Timely century brings relief to Nick Compton and England

 

Dunedin

Nick Compton was both proud and relieved after the maiden Test century which has surely cemented his role as an Ashes opener this summer.

The 29-year-old marked his fifth Test with a breakthrough innings, consolidation of his hard work in India before Christmas, as he and Alastair Cook shared a record stand of 231.

Both made hundreds, the peerless captain his 24th, to help right the wrongs of England's first innings as the tourists closed day four of the first Test against New Zealand at the University Oval on 234 for one.

They still trailed by 59 but had vastly-enhanced prospects of salvaging a draw, despite being bowled out for a hapless 167 at their first attempt.

Compton, grandson of England great Denis, had many reasons for satisfaction as he upheld a famous family tradition and vindicated the faith of Cook and coach Andy Flower.

His unbeaten 102, one half of England's highest-ever opening stand against the Kiwis, was proof to himself too that he is after all cut out for Test cricket.

"It's the biggest relief of my life. To get to this moment was something special," said Compton, who was watched and later richly congratulated by his father Richard.

"I never thought perhaps a year ago or (even) a couple of months ago I'd be sitting here right now with a hundred.

"I kept believing, but it's been a long time.

"It's a strange feeling ... but I'm just delighted to be here."

Compton's chanceless innings stuttered only when he entered the 90s, he and Cook (116) both close to being run out as he tried to sneak his way to three figures with a series of tight singles.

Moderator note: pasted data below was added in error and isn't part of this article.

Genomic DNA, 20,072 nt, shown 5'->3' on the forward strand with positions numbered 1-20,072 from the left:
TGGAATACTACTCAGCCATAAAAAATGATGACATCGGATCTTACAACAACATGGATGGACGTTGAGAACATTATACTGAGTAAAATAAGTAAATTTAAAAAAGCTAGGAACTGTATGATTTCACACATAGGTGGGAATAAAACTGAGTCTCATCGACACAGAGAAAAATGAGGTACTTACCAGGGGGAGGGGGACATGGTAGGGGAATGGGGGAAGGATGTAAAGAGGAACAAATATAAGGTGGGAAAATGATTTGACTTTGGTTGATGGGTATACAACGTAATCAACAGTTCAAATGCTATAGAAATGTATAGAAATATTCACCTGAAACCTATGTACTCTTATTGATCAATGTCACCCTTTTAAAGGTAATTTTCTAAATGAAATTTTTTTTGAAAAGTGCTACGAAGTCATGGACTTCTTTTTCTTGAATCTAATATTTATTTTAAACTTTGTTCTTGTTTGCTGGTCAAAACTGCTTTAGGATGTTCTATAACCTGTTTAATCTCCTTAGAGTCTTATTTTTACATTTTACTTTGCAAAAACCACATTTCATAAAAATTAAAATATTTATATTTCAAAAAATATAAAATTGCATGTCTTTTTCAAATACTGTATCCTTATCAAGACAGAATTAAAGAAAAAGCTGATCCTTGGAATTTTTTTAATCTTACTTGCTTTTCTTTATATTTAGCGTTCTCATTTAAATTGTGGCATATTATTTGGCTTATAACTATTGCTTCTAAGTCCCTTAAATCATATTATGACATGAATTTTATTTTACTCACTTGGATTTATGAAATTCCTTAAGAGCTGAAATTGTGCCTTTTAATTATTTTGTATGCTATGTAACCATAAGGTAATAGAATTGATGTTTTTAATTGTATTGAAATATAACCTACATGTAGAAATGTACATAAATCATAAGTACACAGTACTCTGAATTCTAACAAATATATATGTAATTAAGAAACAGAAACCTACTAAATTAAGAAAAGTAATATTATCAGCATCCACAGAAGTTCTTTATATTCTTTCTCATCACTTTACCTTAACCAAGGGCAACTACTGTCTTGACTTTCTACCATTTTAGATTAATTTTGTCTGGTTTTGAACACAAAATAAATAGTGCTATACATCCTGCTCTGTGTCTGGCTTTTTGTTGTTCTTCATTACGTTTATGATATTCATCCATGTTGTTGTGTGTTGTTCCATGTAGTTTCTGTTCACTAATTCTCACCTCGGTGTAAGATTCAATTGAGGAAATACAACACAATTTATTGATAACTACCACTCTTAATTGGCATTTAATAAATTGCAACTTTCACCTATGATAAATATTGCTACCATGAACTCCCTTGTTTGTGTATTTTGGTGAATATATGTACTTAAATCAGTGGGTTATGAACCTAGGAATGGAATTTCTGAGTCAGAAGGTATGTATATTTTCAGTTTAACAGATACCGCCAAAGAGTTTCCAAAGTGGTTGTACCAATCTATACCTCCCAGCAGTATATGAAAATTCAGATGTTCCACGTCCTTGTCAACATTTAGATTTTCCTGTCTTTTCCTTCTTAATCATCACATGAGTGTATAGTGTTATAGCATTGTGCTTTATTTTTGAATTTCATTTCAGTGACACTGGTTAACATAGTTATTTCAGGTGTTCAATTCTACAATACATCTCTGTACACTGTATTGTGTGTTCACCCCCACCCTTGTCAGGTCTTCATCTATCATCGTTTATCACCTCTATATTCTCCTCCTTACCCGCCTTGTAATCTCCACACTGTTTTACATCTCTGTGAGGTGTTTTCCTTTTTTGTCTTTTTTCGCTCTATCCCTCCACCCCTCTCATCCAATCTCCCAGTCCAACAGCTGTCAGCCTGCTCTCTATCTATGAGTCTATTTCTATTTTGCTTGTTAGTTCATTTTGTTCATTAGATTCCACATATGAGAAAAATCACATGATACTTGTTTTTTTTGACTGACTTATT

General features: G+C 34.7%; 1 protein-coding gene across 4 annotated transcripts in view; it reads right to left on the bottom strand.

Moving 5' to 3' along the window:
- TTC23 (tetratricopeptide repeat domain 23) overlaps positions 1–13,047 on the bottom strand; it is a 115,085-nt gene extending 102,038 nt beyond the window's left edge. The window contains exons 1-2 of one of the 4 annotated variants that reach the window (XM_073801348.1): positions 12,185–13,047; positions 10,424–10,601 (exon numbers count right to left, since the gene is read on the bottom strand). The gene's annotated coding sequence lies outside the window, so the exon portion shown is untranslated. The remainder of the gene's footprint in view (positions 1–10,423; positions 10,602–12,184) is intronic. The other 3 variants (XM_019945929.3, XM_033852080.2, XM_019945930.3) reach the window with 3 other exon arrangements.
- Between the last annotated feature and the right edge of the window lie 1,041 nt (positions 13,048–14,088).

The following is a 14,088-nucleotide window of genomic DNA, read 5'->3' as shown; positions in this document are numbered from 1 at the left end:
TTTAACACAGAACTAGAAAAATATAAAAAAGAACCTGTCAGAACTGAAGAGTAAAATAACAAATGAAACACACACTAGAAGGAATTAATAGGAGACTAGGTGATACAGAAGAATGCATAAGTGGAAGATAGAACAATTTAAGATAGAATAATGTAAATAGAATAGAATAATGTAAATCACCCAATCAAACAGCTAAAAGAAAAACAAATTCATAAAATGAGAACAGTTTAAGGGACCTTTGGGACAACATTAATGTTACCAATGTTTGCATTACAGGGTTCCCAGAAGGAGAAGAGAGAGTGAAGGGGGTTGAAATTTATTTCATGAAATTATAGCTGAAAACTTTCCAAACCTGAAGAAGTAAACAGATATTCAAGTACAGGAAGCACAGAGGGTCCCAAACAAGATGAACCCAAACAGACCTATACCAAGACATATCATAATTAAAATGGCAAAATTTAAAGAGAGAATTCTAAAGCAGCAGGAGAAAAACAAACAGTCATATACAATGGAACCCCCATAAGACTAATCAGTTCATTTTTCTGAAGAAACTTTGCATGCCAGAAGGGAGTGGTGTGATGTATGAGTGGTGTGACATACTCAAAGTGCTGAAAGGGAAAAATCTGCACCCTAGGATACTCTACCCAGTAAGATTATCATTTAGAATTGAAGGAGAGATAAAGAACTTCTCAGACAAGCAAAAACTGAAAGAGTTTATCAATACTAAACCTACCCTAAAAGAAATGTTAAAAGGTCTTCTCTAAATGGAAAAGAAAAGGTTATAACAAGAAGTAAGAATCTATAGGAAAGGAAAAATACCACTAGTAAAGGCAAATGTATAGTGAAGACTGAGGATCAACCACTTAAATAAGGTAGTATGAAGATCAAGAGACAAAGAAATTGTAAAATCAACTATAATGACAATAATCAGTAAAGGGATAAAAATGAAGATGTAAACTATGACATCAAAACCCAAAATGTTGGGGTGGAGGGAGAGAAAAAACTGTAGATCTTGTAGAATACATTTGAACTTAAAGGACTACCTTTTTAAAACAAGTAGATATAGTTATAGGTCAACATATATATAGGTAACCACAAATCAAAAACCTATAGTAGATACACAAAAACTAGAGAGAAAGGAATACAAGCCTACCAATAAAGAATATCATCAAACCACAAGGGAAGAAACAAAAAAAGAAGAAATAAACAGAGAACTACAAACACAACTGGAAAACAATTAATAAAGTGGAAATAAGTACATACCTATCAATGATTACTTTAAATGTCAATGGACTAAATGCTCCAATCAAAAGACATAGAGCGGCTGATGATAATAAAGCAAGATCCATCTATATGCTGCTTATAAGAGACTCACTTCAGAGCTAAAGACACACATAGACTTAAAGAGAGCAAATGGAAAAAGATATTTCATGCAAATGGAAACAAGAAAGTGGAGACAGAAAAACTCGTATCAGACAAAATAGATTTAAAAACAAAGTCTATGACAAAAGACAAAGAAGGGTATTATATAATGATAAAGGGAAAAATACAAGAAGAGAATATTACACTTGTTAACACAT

Asked if he felt nervous over those final 10 runs, he said: "Yes ... definitely.

"I was holding back emotions as much as I could.

"I was itching to have a flap at the spinner before the new ball.

"But obviously there's a bigger picture - drawing the game is probably the best result we can get now - and that was something Cookie reminded me of.

"I managed to rein myself in ... tried to hold my nerve.

"I'm going to cut myself some slack. There were a few nerves there, but I thought I handled those 90s pretty well."

He got there in the end, in the penultimate over of the day after almost six hours at the crease - a rewarding achievement he and his family will treasure.

Compton, whose sister Alex is paralysed after a car accident five years ago, said: "This means a huge amount.

"I had a few family issues back home, and I think just to give that to both my parents to take home with them is something I've worked towards for a long time.

"I'm proud that my dad's here. It's a great occasion."

After a first-innings duck, Compton had to conquer a few inevitable doubts as well as nerves.

"It's been a tough couple of days, with a lot of time to think in the field.

"It perhaps wasn't always pretty. But I've done it in the past, and I knew I had it in me. It was just something I had to prove to myself and obviously to others.

"Perhaps I've got a bit of a reputation for trying to dig in and really fight.

"I tend to make it difficult for myself, but I probably get a lot of satisfaction out of that. It means a lot more when you really have to fight.

"How you get them doesn't really matter when you've got them, does it?"

PA

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